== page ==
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A complete set of tools for comping and soloing Bebop Blues Progressions in styles reminiscent of Sonny Stitt, Joe Pass, Charlie Parker and Wes Montgomery.

  Over 11 hours of video instruction demonstrated close up on the fretboard, slowly by measure then rehearsed by section plus Mp3 tracks & PDF workbook on USB drive. 
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Blues is a common language we can all speak.  How someone plays it says a lot about his musical background and the music he enjoys.  Whether you are a bluesman in the style of B.B or disciple of Wes Montgomery, one thing’s for sure, we are all looking for new ideas for the blues.   Inside this course are real bebop blues comping arrangements and solos that can change the way you hear and play the blues forever. 
 **See reviews below. 

One common element of all styles of blues is improvisation.  If you read how great improvisers honed their craft, they transcribed, memorized and mastered the music of those they admired. They continued to emulate the music adding their own touches till finally developing their own style.  
This tried and true approach is the foundation of this course.

     What makes this course different from the rest?  You will not be presented with scale diagrams, a chord dictionary and the rules or theory of when to play them or the chore of “Now go  make up some music”  That is not an effective process.  Improvisation is not pulling something new “out of the sky”.  It’s the re-organization of things you already know how to play.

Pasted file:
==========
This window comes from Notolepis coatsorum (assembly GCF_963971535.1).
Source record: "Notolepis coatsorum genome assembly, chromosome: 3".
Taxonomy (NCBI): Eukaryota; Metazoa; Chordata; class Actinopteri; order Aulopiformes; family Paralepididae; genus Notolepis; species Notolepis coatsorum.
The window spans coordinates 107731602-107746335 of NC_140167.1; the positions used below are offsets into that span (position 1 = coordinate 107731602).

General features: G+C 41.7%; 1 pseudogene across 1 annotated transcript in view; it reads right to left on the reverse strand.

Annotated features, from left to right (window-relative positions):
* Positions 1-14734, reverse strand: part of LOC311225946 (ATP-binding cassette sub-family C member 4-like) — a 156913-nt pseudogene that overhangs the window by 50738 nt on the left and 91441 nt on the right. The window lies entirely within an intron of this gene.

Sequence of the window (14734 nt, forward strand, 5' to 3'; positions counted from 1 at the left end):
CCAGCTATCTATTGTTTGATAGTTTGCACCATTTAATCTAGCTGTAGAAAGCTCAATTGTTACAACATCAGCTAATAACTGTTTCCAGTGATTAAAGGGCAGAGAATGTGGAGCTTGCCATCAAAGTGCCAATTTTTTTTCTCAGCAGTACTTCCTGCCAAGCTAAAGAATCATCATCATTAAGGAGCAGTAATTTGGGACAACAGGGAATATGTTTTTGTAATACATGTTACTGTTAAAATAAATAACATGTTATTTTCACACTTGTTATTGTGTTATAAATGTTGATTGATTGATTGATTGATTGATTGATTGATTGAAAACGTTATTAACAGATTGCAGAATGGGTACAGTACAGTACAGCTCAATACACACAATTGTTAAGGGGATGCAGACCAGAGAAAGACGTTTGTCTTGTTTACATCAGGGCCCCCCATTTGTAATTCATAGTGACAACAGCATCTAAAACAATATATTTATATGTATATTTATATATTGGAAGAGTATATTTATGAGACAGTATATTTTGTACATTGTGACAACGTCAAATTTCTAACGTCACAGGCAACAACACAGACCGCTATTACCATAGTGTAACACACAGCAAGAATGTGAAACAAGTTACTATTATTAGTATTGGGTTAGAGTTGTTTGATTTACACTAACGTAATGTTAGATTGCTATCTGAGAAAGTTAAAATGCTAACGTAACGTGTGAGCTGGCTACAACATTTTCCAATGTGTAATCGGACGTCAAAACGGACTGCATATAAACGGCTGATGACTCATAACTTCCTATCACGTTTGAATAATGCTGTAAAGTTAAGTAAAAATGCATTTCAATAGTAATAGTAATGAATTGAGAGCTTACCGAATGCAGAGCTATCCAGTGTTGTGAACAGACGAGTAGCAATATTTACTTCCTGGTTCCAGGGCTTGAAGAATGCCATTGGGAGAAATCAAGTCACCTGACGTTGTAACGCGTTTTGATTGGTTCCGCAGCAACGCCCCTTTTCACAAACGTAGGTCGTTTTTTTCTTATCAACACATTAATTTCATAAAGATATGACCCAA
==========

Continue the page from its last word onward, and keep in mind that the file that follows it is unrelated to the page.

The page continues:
Music is a language and bebop blues has its own vocabulary.  The key to mastering the vocabulary is learning complete sentences and paragraphs, not just words.  The musical phrase is the sentence, one time through the blues progression or a chorus is the paragraph.  It is spoken with either single note solos or comping chord arrangements. 

     Here’s the goal; input music into your brain, fingers and heart.  When it comes out in a playing situation it may not be exactly like it went in but it will be your own and will be a musical statement. 

     Here’s the method; hear the music; see it played close up in slow motion and at tempo.  Master each phrase, then each section.  See the written music and the tablature; understand the theory and the fingerings.  Memorize the music and then practice reorganizing it with the practice tracks.  Move to the next graduated study.   


Over 11 hours of video instruction covering the following 

 1.  Bb Bebop Comping: Introduction, understand the difference between a rhythm & blues, rock & roll style and bebop blues progressions.  Learn to play chords and bass line at the same time.  Create melody within your comping with 4 bebop comping arrangements. 60 minutes

 2.  Bb Bebop Comping: Continuing with six more ways of comping using the bebop blues progression. Each lesson expands the concept of melody within your comping chords with a very cool comping arrangement.  53 minutes

 3.  Bb Bebop Solo Builders: Anintroductory series of six original bebop solos with insights on their construction. Simple yet great sounding solos graduating in difficulty.